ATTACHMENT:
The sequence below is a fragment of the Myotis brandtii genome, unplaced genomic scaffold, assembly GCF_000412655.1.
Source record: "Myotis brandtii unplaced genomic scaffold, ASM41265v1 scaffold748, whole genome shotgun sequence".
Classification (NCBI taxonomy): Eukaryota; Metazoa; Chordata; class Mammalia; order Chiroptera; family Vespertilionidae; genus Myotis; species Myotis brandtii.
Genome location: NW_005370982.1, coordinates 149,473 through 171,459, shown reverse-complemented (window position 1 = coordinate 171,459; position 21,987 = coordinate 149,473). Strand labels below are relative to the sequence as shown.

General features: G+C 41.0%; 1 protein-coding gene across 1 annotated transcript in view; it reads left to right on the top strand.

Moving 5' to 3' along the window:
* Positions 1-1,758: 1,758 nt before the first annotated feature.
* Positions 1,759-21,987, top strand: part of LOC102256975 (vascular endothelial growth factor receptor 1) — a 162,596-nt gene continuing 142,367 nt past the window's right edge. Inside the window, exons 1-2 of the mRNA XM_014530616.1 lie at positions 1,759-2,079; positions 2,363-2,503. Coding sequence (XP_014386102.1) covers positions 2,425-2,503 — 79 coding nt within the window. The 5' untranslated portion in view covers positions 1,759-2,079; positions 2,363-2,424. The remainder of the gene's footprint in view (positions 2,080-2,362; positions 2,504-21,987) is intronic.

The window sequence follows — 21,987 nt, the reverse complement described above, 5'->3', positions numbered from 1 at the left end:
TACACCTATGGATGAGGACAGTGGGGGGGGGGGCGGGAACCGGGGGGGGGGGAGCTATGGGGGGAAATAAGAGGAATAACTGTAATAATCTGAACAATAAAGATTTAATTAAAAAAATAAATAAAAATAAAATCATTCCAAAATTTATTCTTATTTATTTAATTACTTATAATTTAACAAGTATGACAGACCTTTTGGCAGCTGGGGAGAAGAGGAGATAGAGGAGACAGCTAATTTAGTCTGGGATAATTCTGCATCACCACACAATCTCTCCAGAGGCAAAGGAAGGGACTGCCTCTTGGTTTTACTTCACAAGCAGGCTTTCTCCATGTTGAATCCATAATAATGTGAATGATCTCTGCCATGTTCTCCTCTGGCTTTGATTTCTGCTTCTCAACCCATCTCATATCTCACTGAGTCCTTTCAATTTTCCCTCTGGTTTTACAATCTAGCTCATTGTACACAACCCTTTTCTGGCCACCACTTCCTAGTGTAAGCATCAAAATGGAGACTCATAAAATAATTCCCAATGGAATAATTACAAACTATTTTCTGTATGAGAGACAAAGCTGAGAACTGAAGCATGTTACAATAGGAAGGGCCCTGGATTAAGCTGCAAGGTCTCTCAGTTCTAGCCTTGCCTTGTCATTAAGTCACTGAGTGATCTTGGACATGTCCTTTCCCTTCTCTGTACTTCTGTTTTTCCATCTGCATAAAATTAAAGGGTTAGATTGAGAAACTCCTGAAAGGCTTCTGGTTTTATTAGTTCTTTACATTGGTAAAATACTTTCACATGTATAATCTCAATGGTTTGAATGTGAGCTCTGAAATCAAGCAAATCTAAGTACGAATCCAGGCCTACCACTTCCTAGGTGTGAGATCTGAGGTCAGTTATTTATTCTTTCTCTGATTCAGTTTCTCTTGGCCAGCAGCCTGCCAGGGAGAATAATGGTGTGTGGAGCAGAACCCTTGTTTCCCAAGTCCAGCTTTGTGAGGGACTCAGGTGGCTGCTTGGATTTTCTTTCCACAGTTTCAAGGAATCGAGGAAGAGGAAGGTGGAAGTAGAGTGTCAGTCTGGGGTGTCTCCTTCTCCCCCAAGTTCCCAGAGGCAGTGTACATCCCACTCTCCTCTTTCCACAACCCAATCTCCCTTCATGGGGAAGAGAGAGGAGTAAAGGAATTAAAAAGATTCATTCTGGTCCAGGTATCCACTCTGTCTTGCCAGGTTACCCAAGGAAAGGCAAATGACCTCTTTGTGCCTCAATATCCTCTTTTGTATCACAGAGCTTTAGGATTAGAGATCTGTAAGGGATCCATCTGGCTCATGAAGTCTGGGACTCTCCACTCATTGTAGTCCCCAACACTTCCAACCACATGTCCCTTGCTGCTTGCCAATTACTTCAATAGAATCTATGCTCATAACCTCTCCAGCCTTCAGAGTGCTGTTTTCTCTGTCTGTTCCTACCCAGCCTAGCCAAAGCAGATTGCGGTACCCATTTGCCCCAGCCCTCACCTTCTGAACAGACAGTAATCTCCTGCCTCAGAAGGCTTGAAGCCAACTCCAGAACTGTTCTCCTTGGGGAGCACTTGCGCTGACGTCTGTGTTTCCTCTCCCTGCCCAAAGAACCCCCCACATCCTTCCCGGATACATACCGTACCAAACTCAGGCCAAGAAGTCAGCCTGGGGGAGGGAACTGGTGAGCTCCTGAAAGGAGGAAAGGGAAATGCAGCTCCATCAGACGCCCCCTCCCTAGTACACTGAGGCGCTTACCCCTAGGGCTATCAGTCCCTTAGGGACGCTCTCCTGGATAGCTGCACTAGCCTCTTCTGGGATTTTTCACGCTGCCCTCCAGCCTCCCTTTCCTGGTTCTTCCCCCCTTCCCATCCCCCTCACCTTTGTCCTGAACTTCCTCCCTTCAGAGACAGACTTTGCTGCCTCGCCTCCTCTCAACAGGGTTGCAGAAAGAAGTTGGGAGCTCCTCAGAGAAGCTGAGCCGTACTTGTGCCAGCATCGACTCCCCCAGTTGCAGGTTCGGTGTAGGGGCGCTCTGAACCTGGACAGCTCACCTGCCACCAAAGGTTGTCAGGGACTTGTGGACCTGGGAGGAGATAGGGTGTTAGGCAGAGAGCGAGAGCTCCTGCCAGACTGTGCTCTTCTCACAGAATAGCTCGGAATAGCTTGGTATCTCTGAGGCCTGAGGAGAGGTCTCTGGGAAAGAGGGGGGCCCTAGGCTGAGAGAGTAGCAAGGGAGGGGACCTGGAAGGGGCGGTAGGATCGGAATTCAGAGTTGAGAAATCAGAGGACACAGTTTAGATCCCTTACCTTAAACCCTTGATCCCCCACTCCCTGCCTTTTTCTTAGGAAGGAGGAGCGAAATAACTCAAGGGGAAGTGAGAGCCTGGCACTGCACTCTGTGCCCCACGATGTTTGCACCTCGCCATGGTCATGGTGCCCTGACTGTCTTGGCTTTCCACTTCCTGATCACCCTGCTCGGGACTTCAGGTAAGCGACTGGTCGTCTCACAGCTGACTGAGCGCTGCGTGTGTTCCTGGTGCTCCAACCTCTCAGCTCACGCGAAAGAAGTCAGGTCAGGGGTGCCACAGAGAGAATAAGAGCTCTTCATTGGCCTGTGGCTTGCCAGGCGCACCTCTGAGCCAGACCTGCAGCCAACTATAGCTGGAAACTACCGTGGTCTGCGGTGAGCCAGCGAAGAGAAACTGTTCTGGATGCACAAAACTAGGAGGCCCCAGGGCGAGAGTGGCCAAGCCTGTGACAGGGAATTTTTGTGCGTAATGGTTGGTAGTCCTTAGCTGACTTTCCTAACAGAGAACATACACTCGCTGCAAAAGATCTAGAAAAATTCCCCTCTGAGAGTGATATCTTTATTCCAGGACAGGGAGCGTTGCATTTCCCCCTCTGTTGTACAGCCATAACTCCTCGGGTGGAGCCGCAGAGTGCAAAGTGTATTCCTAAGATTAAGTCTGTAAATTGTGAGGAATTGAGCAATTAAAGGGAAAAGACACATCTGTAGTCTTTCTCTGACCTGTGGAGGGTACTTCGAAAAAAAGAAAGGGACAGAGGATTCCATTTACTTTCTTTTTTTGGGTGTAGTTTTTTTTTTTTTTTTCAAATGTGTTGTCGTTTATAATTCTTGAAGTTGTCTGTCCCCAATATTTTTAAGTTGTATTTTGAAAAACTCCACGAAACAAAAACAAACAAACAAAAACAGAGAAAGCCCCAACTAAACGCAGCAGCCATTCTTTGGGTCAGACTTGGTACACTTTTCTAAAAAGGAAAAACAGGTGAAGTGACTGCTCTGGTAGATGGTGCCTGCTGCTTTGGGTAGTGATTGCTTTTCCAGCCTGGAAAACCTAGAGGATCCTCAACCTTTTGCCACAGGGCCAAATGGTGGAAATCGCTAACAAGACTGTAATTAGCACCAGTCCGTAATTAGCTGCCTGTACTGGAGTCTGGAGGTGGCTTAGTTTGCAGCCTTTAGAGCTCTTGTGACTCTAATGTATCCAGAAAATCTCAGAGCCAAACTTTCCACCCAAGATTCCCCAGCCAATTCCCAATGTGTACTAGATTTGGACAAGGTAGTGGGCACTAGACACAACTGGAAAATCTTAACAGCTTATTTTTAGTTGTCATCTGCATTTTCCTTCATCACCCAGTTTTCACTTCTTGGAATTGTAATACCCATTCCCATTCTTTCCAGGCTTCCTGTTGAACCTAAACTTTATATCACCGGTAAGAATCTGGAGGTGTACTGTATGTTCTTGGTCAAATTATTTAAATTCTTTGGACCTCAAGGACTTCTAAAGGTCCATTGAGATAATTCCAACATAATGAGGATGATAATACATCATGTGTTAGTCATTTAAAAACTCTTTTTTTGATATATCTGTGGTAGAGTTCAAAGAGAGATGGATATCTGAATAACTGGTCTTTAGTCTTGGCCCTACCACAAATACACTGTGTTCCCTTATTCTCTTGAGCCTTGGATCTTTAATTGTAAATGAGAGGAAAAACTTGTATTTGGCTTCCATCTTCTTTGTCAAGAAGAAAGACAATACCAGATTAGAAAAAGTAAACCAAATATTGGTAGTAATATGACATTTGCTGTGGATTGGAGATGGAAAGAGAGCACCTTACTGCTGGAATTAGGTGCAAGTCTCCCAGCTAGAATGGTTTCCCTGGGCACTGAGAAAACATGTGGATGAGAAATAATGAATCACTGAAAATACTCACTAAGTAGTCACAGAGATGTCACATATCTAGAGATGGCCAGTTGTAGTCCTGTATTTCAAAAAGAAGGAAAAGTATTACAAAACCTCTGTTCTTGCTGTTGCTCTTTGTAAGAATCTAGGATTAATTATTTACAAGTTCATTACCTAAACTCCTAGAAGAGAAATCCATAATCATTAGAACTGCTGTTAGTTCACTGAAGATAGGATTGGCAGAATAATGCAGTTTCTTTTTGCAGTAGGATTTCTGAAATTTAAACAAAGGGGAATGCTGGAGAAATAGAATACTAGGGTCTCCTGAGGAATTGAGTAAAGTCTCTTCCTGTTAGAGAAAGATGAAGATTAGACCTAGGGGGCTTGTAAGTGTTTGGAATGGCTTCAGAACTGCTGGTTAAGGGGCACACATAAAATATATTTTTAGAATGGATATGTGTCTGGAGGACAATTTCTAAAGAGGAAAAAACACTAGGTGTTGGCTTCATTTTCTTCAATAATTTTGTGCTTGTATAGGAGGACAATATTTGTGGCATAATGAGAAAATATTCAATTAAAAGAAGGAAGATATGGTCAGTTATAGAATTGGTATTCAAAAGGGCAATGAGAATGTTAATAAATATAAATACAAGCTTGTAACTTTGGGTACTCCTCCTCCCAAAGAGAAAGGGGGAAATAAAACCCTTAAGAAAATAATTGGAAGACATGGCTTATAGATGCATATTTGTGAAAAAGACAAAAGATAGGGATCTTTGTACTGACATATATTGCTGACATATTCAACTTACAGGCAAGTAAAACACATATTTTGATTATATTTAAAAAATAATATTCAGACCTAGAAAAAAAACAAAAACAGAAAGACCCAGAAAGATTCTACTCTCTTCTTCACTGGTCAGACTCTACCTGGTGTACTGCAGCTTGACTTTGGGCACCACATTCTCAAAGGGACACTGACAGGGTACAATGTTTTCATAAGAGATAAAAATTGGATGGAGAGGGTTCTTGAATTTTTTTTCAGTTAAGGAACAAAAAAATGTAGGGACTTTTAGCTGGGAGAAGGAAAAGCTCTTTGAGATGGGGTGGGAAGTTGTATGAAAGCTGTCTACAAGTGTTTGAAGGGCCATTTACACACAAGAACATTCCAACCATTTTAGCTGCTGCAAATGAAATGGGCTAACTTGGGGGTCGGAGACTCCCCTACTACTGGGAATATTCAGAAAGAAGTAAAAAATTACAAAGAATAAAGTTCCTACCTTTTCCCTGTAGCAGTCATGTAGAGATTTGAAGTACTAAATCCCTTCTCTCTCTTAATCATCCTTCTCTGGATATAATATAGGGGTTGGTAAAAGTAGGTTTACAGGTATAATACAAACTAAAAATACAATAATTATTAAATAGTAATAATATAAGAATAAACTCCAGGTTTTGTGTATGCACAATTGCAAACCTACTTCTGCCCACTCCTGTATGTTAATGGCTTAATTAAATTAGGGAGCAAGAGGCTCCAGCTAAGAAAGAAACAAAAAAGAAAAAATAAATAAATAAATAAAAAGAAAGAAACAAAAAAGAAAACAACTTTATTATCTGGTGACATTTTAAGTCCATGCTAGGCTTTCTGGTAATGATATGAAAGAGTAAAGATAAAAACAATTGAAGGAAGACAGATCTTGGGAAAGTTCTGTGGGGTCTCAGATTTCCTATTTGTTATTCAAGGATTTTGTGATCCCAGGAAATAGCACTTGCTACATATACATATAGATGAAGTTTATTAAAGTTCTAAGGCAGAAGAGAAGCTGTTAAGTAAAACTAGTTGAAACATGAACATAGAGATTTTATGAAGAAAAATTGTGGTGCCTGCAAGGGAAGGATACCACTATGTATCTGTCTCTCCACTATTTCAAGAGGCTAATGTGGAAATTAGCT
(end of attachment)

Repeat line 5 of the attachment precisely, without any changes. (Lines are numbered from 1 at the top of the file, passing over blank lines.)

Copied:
General features: G+C 41.0%; 1 protein-coding gene across 1 annotated transcript in view; it reads left to right on the top strand.